Having said that, if anyone sends me a bill, I pay it immediately.  I then ask the tenant to reimburse me.  If they don't, I deduct whatever is owed to me from the next rent payment.  If that leaves some of the rent unpaid, I send them a notice to vacate and follow up with eviction for non-payment of the rent.

I have never run into a landlord that maintains the yard for a single family house. That would be unusual for this area.

I am currently renting an SFH in Frisco, TX, and as Neil stated (with the exception of any HOA dues, property taxes, and insurance) the tenant pays for all utilities and lawn maintenance. I am also required to have a renter's policy although PM has never requested a copy. This is very common in the DFW metroplex and I would assume throughout Texas [although I try not to make a habit of assuming].

Renter's are also typically required to change out air filters every 3 months and normal things like light bulbs.  

Of course, renters are "technically" paying for property taxes, HOA and insurance as a smart investor would ensure this was covered in the rent amount. The renter is just not physically responsible for making those payments.  

@Sehun Kook ,

I think that what you have as responses from @Neil Aggarwal and @Mark Martinez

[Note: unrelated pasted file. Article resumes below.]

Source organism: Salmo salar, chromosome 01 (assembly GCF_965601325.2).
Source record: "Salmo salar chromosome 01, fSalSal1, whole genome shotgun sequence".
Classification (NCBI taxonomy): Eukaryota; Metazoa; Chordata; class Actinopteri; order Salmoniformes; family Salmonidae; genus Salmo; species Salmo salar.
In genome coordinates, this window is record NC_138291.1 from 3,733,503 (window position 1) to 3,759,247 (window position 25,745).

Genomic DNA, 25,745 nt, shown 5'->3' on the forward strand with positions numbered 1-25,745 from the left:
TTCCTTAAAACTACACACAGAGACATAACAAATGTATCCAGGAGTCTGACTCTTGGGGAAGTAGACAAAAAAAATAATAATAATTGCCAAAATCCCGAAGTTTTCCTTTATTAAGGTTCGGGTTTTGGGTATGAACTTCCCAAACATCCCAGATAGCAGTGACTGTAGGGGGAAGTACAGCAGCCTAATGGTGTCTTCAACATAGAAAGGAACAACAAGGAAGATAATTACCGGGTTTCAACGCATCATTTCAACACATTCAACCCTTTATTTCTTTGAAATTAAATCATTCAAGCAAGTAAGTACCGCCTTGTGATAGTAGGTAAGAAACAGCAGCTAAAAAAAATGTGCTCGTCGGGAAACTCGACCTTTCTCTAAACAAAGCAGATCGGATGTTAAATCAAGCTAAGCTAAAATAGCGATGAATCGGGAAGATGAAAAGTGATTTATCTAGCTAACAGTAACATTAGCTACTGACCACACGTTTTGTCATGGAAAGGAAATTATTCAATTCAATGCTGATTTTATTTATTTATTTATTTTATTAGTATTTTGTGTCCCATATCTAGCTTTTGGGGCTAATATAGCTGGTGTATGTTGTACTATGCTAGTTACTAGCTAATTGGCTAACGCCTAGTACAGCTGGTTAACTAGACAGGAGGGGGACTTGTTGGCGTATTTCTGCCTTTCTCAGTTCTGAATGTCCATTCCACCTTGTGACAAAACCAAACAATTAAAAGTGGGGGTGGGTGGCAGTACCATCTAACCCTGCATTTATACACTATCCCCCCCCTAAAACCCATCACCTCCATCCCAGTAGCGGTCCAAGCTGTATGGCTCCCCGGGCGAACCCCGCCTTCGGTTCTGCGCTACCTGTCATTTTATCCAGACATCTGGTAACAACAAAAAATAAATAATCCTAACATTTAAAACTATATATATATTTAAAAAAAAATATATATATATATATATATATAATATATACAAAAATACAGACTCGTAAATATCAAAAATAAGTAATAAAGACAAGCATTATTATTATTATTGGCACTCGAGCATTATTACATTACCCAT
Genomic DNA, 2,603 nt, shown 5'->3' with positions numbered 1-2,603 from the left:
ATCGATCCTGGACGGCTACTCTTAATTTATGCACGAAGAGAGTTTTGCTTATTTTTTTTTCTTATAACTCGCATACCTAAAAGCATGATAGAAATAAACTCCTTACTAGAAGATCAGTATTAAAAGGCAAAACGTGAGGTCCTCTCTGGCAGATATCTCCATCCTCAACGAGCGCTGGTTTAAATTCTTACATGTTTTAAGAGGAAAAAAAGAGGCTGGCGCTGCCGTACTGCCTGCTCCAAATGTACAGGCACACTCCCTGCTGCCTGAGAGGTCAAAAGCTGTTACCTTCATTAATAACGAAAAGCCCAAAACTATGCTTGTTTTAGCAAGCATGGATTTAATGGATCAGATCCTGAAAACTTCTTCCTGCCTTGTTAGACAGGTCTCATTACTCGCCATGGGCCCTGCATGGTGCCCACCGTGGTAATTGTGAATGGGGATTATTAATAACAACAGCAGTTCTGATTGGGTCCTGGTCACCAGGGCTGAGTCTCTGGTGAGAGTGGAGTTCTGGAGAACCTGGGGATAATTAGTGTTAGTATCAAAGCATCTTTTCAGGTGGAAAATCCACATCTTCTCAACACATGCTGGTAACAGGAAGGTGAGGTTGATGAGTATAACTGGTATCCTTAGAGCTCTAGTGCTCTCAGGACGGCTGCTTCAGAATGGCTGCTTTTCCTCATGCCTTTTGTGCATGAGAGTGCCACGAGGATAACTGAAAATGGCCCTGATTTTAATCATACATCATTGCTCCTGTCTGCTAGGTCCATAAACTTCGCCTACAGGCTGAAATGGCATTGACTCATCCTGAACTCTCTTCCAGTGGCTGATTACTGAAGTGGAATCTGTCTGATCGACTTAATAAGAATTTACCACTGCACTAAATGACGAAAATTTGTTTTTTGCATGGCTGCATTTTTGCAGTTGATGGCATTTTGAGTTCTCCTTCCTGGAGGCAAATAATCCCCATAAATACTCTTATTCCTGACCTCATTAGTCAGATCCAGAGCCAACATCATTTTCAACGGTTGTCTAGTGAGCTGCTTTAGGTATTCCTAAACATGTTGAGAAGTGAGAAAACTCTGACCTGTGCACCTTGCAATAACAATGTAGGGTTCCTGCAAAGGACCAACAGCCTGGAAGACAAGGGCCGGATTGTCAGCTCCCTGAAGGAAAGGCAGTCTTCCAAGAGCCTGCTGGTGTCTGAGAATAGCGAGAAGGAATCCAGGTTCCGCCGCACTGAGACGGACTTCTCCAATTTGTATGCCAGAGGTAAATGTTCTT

are accurate as far as the owner paying for the building expenses and passing other things like repairs and such to the tenant. 

I will touch on the insurance part a bit.  You want to have good landlord insurance of course, but I would also recommend that you require your tenants to have renter's insurance. 

If your properties are nice, most tenants won't have a problem.  When I rented, it cost about as much to have renters insurance as not, because my insurance company would bundle my autos and renters. 

So the math looks something like $200 for auto insurance w/o renter insurance.  Then if I got renter's insurance that would be $50 and my auto insurance would go down to something like $150 or $160.  So the net is that it would hardly cost anymore.

The important thing about renter's insurance is that when your tenant has a guest who comes over and spills boiling water from the stove on their hand and gets 3rd degree burns and now can't work for a month after an expensive hospital visit, who do you think they are going to come after for some money???

Yep, you as the landlord. 

So if your have renter's insurance as the first line of defense, then if there is a claim for $5000 or $10000 it would probably be covered by the renter's policy before it would go to your landlord coverage.